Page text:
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Singapore's ability to plan ahead puts it in good stead

By Hasnita A Majid, Channel NewsAsia
23 March 2007

SINGAPORE: The plans to optimise the use of land and space for long-term residential, commercial and industrial development right from the beginning have put Singapore in good stead.

According to an international expert, it has enabled the country to fully utilise its land as the population grows.

Building world-class housing needs extensive planning. And Singapore has managed to do that right from the start when it was looking for ways to house its population in the early years of independence.

Master plans were developed, encompassing not just housing, but also infrastructure and amenities needed by residents such as roads, facilities and schools.

This kind of planning – using an inter-disciplinary approach known as 'systems engineering' – has enabled Singapore to replicate such towns rapidly.

Teo Chee Hean, Defence Minister, said: "This approach also looked beyond the physical aspect of housing. We devoted as much attention to how public housing could foster social cohesion in multi-racial Singapore.

"This encouraged interaction between residents from different racial and socio-economic backgrounds because they shared the same amenities such as markets, community centres and schools."

A similar approach was used in areas such as water management and defence capabilities.

Mr Teo said the systems approach has enabled the country to manage its drainage, water catchment, purification and sewage treatment as part of a single system.

From there, Singapore could develop the Four National Taps Strategy, comprising water from the local catchment areas, imported water, recycled water and desalinated water.

In the defence area, a life-cycle management approach was implemented in the early 80s.

This looked at new capabilities from conception to retirement, taking into account not just the cost of the platform but also the cost of infrastructure, logistics, training, operations and manpower, to ensure life-cycle cost effectiveness.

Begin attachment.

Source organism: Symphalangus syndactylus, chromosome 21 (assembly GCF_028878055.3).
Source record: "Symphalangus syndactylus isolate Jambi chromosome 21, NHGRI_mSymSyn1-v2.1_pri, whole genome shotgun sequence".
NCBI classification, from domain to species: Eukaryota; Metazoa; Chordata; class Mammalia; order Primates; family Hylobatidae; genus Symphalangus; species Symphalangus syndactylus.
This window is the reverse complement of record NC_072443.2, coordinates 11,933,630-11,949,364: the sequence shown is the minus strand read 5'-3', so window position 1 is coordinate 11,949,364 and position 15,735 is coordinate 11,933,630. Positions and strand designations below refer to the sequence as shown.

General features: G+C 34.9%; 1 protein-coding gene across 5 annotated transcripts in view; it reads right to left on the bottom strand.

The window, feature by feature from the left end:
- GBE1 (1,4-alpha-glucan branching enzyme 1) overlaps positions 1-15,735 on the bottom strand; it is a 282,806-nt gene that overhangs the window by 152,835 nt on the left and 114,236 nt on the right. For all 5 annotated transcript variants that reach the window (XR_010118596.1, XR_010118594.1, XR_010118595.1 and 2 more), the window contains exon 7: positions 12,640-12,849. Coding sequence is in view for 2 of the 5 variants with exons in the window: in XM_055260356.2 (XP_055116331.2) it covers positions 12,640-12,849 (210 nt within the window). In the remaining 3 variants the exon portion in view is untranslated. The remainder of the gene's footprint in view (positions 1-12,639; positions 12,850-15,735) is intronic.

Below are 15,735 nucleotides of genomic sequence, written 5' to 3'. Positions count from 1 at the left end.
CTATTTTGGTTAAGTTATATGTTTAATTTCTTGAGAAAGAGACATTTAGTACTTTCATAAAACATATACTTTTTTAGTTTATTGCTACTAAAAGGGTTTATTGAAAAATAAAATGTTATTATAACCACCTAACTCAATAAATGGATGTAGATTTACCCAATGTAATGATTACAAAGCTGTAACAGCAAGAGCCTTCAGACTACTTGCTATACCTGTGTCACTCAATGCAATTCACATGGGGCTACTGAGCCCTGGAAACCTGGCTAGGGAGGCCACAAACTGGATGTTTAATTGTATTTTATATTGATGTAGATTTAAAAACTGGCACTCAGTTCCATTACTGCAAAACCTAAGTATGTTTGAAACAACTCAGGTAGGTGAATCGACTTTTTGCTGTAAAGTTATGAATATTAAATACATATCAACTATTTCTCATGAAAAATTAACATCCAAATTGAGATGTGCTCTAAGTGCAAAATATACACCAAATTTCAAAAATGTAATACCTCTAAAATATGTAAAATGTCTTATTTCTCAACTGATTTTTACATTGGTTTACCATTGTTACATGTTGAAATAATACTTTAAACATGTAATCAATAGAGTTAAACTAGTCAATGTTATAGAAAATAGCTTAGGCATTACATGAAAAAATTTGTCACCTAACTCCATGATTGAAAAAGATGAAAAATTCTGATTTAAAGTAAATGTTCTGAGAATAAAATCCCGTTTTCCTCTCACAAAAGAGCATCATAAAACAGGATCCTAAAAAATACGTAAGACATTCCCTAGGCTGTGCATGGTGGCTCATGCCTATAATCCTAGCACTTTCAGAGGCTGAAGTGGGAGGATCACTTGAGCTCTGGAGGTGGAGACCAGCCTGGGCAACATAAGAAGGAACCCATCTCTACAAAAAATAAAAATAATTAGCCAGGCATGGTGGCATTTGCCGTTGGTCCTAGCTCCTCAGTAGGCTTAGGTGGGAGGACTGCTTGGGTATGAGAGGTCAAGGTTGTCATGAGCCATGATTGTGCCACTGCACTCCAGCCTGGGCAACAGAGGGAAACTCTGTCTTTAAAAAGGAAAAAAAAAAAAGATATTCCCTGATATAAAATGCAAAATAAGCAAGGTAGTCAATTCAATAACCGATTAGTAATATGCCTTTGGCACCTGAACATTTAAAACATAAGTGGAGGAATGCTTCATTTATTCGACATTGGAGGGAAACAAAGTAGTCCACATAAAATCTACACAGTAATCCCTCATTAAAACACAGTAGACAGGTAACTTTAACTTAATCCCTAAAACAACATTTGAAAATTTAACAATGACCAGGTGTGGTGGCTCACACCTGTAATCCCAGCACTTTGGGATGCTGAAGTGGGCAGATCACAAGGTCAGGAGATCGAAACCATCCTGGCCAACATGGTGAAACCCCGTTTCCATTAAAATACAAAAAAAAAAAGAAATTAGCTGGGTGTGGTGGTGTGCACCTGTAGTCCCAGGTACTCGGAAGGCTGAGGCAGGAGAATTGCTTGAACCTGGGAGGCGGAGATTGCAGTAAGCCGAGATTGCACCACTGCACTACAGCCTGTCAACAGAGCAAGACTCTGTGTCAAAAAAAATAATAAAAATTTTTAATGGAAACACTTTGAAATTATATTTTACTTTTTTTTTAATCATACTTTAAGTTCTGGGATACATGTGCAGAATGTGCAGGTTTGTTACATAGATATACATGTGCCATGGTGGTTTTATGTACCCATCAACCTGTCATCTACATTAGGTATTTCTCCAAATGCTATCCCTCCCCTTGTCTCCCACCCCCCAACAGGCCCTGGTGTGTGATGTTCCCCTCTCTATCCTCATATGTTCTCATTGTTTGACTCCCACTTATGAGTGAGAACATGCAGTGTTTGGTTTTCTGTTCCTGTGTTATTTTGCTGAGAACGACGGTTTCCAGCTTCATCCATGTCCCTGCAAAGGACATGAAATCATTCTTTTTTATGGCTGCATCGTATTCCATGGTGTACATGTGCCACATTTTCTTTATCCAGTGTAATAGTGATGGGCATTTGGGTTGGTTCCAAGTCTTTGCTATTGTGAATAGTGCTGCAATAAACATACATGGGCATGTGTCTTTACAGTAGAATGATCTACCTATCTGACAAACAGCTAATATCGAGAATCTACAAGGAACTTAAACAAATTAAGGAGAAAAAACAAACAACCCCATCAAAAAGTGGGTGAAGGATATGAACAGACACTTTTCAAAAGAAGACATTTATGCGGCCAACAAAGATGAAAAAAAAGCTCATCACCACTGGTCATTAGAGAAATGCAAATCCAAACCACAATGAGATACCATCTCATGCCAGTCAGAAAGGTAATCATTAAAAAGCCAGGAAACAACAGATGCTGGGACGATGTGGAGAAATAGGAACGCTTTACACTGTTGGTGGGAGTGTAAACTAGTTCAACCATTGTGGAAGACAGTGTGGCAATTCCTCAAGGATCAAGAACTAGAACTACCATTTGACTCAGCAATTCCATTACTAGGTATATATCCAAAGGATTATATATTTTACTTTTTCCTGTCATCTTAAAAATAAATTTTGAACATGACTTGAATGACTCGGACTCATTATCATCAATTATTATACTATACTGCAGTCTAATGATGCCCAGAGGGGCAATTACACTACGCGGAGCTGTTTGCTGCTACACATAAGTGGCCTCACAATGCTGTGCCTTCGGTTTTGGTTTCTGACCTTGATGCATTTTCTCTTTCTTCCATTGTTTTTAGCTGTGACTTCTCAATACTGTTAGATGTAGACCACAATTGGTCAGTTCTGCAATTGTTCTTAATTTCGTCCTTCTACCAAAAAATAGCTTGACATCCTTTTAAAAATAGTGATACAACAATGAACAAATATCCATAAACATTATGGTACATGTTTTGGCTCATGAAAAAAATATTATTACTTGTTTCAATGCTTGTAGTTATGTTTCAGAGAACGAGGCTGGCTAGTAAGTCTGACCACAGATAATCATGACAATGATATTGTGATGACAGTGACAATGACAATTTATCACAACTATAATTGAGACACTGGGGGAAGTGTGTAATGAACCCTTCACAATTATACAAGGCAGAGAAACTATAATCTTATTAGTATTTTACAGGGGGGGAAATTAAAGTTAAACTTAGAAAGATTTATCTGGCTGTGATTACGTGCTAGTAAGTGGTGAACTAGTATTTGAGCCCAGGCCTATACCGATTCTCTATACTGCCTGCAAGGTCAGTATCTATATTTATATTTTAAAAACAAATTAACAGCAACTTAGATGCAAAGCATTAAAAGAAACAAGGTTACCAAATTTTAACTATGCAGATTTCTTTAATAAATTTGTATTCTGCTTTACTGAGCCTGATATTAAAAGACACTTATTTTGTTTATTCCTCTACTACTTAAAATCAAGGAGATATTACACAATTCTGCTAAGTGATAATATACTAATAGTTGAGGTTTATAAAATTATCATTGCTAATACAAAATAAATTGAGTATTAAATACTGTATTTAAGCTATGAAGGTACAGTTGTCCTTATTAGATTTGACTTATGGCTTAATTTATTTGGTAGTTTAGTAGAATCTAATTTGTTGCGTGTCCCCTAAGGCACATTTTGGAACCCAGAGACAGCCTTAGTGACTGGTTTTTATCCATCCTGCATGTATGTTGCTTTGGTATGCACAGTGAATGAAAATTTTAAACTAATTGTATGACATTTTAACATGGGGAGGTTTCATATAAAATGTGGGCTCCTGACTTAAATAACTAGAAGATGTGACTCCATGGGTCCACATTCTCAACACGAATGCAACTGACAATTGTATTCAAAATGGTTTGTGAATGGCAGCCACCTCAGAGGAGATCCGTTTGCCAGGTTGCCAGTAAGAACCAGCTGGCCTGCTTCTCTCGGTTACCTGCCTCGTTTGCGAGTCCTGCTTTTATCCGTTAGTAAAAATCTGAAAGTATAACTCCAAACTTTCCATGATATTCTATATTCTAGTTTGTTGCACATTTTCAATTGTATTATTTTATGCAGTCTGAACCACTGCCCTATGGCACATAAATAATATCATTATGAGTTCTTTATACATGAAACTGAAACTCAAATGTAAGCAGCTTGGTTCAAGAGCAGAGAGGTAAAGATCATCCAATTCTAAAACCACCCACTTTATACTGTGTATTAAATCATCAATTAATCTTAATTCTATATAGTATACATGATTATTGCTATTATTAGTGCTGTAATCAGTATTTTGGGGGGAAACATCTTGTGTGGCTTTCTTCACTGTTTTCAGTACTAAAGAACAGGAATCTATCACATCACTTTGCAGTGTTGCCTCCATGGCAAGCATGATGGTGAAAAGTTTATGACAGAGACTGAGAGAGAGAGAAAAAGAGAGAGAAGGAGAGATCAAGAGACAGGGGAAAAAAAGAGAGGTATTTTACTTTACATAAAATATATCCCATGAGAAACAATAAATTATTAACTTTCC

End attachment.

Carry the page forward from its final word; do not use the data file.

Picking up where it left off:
A similar approach was also taken when it came to buying defence equipment.

Dr Yeoh Lean Weng, Systems Architect, Defence Science & Technology Agency (DSTA), said: "What you need to do is you need to make sure that all these systems operate coherently. It can be integrated in a coherent manner so that it acts as a multiplying effect to increase the war-fighting capability many times. Each individual component will perform if it is operated in an independent mode.

Singapore also applied this concept in the planning of its transport network. This has provided the flexibility in managing the demand and supply for land utilisation.

For example, the Area Licensing Scheme implemented in 1975 was replaced by the Electronic Road Pricing (ERP) which was also extended to expressways as well as arterial roads during peak hours.

A systems engineering expert feels Singapore's success in implementing this approach can be used as a model for other countries, especially developing countries.

Professor Patrick Hale, President Elect, International Council on Systems Engineering, said: "By applying these kinds of changes at the beginning, you can end up with the results you were looking for the first time rather than having to re-engineer many times over in order to get to the goal that you set for yourselves.

"I think probably the best example in this region is Singapore. They have planned much of what they've done with their social, economic and industrial structure and defence since they became a nation and it has shown in the way that they've created a stable and enduring and supportable way to move forward as a society."

Singapore's success stories in large-scale systems engineering projects include Changi Airport and the land reclamation and development of the new Marina Bay downtown area.

The DSTA said many of these are being used as case studies by other countries.

More than 100 representatives from 13 countries including Australia, UK, the US, Indonesia and Japan are in Singapore to attend the two-day conference on Systems Engineering.

This is the first time that Singapore is selected to host the conference. In the past, regional conferences were held in Australia.

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